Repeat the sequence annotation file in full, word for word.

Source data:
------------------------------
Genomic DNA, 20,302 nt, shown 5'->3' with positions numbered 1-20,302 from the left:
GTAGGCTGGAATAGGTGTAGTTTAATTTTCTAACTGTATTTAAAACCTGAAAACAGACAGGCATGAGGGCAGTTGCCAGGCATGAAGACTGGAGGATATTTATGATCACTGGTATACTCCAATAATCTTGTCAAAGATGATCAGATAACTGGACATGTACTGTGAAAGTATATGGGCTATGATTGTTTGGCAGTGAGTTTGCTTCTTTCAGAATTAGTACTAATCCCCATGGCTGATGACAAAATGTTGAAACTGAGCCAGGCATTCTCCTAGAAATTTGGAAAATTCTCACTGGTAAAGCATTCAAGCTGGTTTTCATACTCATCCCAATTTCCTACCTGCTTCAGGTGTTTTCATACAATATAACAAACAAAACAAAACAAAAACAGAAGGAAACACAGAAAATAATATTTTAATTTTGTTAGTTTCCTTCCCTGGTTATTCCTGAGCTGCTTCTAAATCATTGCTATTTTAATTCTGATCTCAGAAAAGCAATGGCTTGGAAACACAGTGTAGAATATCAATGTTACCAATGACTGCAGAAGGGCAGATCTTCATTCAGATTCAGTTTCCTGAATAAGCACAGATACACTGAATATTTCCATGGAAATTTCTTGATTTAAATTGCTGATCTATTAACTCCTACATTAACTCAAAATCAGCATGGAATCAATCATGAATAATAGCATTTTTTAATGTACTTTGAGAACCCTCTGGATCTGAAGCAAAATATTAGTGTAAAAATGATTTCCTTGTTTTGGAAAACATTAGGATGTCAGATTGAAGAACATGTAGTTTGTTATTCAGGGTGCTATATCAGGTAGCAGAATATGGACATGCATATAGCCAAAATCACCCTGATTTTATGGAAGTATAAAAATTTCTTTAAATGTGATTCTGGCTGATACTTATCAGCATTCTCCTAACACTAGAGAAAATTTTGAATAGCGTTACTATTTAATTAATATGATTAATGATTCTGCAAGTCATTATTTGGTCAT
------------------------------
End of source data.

Genomic DNA, 20,302 nt, shown 5'->3' with positions numbered 1-20,302 from the left:
GTAGGCTGGAATAGGTGTAGTTTAATTTTCTAACTGTATTTAAAACCTGAAAACAGACAGGCATGAGGGCAGTTGCCAGGCATGAAGACTGGAGGATATTTATGATCACTGGTATACTCCAATAATCTTGTCAAAGATGATCAGATAACTGGACATGTACTGTGAAAGTATATGGGCTATGATTGTTTGGCAGTGAGTTTGCTTCTTTCAGAATTAGTACTAATCCCCATGGCTGATGACAAAATGTTGAAACTGAGCCAGGCATTCTCCTAGAAATTTGGAAAATTCTCACTGGTAAAGCATTCAAGCTGGTTTTCATACTCATCCCAATTTCCTACCTGCTTCAGGTGTTTTCATACAATATAACAAACAAAACAAAACAAAAACAGAAGGAAACACAGAAAATAATATTTTAATTTTGTTAGTTTCCTTCCCTGGTTATTCCTGAGCTGCTTCTAAATCATTGCTATTTTAATTCTGATCTCAGAAAAGCAATGGCTTGGAAACACAGTGTAGAATATCAATGTTACCAATGACTGCAGAAGGGCAGATCTTCATTCAGATTCAGTTTCCTGAATAAGCACAGATACACTGAATATTTCCATGGAAATTTCTTGATTTAAATTGCTGATCTATTAACTCCTACATTAACTCAAAATCAGCATGGAATCAATCATGAATAATAGCATTTTTTAATGTACTTTGAGAACCCTCTGGATCTGAAGCAAAATATTAGTGTAAAAATGATTTCCTTGTTTTGGAAAACATTAGGATGTCAGATTGAAGAACATGTAGTTTGTTATTCAGGGTGCTATATCAGGTAGCAGAATATGGACATGCATATAGCCAAAATCACCCTGATTTTATGGAAGTATAAAAATTTCTTTAAATGTGATTCTGGCTGATACTTATCAGCATTCTCCTAACACTAGAGAAAATTTTGAATAGCGTTACTATTTAATTAATATGATTAATGATTCTGCAAGTCATTATTTGGTCAT